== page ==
Leading Republicans on Sunday faulted both presidential campaigns for the increasingly negative tone of their advertising, suggesting the bitter attacks undermine John McCain and Barack Obama’s credibility with voters and could backfire.

One could wonder why no Democrats have criticized both campaigns.

I guess they think Obama’s ads have not gone over the top.

August 29, 2008

Daily Kos has jumped the shark

by thoughtfulconservative

Palin’s faked “pregnancy”?  Covering for teen daughter?

Classy. I hope the left just keeps on driving women to McCain.

A tip of the conservative ball cap to The Jawa Report.

May 4, 2008

Waukesha Carnival 05/04/08

by thoughtfulconservative

First of all, my apologies to anyone who has been submitting via Blog Carnival. It seems every time I try to logon (which was not often, I admit), they were down. I still get all the e-mail notices, as far as I know.

With that welcome to this week’s carnival. Let’s get to it.

The Asian Badger starts us off with this thought,

Local politicos and some screwy business leaders are blind to the obvious. They think business will relocate to Wisconsin simply because we have water availability thanks to Lake Michigan.

Josh at Blog Waukesha wants to identify wasteful spending locally and so he’s learned about the laws concerning public information and checked out some spending.

Fox Head shares a humorous story on government regulation.

Bryon Houlgrave has a stunning picture of a lightning strike.

In state related topics, Sen. Mary Lazich (or perhaps, aide Kevin Fischer) shares a study of what Americans say when asked about voter ID.

Dad29 looks toward the next Wisconsin Supreme Court election next April.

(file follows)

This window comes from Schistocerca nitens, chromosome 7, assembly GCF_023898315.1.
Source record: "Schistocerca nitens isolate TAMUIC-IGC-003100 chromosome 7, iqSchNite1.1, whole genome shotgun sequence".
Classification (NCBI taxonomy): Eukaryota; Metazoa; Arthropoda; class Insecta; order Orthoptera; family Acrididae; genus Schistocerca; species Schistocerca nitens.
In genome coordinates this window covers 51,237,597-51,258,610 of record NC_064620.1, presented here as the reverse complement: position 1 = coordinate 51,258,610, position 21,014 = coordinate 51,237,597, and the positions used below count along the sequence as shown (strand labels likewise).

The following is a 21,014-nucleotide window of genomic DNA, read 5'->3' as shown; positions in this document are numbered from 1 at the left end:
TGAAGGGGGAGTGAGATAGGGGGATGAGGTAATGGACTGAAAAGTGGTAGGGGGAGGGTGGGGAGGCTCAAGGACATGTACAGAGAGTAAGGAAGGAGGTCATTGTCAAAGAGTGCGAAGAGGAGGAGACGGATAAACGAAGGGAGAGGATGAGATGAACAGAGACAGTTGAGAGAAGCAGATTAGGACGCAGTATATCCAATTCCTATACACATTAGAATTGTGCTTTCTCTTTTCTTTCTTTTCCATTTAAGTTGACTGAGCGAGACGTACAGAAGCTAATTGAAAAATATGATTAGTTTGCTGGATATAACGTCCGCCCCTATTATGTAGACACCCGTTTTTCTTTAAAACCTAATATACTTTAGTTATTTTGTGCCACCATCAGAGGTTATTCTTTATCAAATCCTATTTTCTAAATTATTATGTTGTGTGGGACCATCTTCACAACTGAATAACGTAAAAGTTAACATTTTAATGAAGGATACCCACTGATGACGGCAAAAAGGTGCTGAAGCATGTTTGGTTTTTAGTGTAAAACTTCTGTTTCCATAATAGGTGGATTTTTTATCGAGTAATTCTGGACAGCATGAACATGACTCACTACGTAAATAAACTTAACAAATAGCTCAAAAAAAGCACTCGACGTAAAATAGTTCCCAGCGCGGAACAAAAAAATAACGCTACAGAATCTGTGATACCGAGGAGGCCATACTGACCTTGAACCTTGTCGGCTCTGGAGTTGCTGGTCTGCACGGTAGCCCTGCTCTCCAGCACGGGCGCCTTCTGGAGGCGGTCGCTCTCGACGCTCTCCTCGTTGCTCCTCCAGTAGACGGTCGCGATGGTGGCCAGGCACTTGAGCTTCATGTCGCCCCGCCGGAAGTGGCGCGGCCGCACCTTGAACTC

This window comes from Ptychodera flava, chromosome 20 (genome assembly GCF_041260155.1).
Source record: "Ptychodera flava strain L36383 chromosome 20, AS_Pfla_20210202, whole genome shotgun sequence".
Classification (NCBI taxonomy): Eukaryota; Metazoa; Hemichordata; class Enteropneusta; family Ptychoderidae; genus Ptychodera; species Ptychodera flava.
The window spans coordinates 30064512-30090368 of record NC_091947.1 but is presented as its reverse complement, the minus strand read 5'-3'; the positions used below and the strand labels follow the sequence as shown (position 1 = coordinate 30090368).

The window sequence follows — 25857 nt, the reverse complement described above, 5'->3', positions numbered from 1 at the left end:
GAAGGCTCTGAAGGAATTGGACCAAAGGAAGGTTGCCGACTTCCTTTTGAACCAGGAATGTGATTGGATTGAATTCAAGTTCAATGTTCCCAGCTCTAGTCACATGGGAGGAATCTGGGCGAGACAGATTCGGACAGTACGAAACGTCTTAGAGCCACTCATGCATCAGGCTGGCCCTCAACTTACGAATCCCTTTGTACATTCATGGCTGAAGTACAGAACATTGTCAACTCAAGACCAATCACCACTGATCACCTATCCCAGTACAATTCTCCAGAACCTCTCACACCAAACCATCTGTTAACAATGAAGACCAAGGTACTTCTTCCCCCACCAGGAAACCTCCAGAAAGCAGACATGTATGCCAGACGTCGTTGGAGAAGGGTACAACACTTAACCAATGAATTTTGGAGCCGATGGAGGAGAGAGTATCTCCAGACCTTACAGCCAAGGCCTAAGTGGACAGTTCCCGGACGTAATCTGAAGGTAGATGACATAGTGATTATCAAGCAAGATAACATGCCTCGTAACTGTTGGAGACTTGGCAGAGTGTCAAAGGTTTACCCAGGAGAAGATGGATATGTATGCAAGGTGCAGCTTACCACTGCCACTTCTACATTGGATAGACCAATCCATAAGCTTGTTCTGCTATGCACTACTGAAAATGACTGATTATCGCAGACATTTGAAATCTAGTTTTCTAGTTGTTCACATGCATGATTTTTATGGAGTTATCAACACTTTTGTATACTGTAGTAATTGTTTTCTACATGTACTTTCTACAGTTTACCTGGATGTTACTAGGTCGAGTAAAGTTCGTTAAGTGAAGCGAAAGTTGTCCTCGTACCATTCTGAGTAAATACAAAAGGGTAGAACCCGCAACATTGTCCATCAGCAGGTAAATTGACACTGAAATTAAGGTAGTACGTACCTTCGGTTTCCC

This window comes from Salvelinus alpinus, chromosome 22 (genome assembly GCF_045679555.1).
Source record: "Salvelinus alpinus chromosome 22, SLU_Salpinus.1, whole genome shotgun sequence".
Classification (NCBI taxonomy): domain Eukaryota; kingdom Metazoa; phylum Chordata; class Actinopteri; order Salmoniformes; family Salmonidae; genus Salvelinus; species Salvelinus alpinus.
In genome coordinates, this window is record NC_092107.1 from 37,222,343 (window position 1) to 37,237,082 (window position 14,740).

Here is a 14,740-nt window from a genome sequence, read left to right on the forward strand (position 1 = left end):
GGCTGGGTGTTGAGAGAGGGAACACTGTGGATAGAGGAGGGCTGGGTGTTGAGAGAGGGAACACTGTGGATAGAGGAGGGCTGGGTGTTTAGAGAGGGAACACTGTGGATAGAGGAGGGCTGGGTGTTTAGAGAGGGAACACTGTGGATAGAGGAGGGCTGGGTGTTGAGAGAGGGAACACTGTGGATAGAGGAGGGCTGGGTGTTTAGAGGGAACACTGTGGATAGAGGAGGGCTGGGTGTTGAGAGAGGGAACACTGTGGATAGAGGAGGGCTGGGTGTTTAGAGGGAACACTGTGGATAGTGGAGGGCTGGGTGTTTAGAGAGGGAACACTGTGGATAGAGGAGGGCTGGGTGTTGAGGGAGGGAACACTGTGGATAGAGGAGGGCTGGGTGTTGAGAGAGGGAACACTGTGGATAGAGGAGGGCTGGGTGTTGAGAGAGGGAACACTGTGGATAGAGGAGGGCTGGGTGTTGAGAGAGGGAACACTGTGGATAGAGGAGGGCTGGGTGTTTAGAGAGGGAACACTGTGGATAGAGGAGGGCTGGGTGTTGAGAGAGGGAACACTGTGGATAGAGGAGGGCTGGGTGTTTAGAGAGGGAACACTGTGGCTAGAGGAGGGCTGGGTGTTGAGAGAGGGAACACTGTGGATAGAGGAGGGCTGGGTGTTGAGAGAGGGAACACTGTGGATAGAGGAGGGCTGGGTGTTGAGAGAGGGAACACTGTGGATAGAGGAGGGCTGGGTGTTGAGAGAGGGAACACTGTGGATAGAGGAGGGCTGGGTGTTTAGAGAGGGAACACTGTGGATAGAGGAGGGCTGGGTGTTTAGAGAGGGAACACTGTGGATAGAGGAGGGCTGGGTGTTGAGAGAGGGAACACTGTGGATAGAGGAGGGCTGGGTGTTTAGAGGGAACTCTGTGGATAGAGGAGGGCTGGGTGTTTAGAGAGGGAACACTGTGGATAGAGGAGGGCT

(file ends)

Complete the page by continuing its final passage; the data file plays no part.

Closer to home, j gravelle points out that the Journal Sentinel thinks more highly of Eugene Kane (Laurel Walker, too, for that matter) than Patrick McIlheran.

Cindy Kilkenny shares a link to a Racine Post Blog post on what digging on Sixth Street has revealed.

Jeff at Five Points Blog attempts to answer a question posed at Tuesday night’s Blog n Grog. “If you could change one thing about Waukesha, what would it be?”

Speaking of Blog n Grog, Sancho announces at Hobo Springs that Blog n Grog will be a monthly event. He again stresses that any one who can get to Waukesha is invited.

Silent e celebrates his 2nd blogoversary. Congratulations.

Kyle Prast posts her observations on the recent Sensenbrenner town hall in Brookfield.

Linda Richter criticizes a couple of New Berlin school board members at Inside New Berlin. Matt Thomas replies.

James Wigderson will be guest blogging at FoxPolitics on Thursdays.

Nationally, Troy Fullerton examines Republican empathy for Hillary Clinton.

Tim at The Other Side of My Mouth made me crack-up, even though my ideology is the one he’s making fun of. I couldn’t help it.

Finally, David B. Bohl presents Do you have a personal plan for success? Want a Free One?

That concludes this edition. If you’d like to submit something, you can either us this form, or email the link directly to me at thoughtfulconservative [at] yahoo [dot] com. Past and future editions can be found on this page.

February 21, 2008

Voting gap

by thoughtfulconservative

Thursday’s Journal Sentinel tries to make a point I’ve seen a few bloggers on the left (Jim Rowen here for example) trying to make more directly, that voting turnouts may be indicative of some switch in loyalties or some appeal of Obama’s and/or Democrats that bode well for the general election.

In some states, particularly the early ones, one may assume that and turnout in those states may be troublesome in some respects.

But in Wisconsin, I don’t think it holds very much water.

  1. The Republican nominee has been decided, no matter what Mike Huckabee or Ron Paul may say or think. This would logically drive down turnout. Jib represents those folks (I make no criticism of Jib’s or anyone else’s decision here).
  2. Partly because of #1, many Republicans crossed over to vote in the Democratic primary. I almost did. You can certainly infer that steveegg did.

Looking again at the Democratic exit polls, 9 per cent considered themselves Republican and 14 per cent said they were somewhat or very conservative. They are not synonymous but it would point to a bloc that, perhaps, crossed over.

But, hey, I hope the Democrats get complacent thinking they can’t lose this election, just as many of them thought they couldn’t lose in ’04.

It will make victory that much sweeter.